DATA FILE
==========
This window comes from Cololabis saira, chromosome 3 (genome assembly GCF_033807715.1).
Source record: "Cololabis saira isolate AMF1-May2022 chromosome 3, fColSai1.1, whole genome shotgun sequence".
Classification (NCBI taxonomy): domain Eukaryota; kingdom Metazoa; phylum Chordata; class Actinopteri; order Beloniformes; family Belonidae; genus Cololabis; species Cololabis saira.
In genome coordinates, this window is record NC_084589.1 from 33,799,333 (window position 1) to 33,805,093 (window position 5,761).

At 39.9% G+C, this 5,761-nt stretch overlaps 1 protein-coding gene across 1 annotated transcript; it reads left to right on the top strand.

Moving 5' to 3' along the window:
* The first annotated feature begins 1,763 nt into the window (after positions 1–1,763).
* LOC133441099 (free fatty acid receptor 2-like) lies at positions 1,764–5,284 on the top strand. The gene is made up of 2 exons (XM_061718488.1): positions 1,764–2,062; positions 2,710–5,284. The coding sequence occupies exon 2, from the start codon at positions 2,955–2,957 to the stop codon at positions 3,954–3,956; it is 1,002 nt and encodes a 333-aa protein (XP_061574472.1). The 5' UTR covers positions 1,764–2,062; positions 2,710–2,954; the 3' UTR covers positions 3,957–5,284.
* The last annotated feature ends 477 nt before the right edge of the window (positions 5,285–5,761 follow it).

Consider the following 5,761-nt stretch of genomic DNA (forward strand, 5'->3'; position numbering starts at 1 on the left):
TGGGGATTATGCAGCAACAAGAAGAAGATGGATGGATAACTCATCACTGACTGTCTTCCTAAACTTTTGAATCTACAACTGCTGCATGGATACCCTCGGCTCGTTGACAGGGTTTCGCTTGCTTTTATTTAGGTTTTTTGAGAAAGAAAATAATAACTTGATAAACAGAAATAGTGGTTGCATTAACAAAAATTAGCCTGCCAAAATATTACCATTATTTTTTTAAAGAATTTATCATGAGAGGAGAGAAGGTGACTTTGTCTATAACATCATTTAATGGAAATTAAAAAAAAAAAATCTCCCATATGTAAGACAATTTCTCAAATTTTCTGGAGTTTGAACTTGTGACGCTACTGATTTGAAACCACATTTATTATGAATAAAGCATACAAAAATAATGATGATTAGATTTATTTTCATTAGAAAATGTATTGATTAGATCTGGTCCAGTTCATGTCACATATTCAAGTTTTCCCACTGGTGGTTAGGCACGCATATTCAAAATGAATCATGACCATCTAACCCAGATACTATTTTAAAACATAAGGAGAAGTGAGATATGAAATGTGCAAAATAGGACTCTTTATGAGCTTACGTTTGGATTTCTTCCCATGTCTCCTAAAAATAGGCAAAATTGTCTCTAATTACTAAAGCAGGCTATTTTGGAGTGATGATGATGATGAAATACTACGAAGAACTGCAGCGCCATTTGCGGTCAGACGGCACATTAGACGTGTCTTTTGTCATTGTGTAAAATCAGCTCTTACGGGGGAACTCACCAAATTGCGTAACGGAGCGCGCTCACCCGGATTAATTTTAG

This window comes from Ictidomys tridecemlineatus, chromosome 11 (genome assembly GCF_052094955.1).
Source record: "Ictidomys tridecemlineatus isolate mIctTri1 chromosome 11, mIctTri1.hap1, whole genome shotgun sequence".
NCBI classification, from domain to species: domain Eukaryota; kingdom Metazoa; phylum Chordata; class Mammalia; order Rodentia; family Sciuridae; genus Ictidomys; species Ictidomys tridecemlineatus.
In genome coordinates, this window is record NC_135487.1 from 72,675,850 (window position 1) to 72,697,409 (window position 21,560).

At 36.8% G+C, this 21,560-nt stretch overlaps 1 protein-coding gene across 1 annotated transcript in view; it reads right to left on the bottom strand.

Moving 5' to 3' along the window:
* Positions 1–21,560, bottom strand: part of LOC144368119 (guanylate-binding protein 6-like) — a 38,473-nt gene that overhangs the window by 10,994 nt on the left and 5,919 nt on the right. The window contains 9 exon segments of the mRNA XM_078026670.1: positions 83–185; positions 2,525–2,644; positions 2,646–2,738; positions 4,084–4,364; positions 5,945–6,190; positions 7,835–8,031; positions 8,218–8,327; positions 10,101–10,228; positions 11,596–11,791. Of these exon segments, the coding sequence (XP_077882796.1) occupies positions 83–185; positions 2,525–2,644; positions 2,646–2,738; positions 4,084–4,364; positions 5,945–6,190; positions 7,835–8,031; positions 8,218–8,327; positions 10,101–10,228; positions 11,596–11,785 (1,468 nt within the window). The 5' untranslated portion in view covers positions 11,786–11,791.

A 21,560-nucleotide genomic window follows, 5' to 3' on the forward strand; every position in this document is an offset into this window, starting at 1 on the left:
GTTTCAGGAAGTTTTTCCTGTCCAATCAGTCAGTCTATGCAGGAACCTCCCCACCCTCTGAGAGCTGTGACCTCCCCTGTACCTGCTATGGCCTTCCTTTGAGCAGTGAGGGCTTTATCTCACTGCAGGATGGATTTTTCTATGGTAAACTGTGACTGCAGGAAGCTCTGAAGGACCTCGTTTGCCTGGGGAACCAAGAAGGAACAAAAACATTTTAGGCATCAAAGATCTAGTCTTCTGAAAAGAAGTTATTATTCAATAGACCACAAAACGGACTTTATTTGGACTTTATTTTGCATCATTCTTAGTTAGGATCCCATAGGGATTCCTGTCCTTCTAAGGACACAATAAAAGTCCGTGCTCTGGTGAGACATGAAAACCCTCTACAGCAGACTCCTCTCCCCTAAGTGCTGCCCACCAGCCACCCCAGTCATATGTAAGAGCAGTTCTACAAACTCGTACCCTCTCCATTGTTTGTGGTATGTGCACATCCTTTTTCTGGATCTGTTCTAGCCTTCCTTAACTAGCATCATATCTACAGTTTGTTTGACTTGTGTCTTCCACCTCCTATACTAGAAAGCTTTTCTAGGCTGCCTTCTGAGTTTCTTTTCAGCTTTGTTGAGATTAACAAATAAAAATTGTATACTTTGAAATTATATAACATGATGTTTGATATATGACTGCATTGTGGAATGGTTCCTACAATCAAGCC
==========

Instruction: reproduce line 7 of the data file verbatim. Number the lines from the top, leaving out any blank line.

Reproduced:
* The first annotated feature begins 1,763 nt into the window (after positions 1–1,763).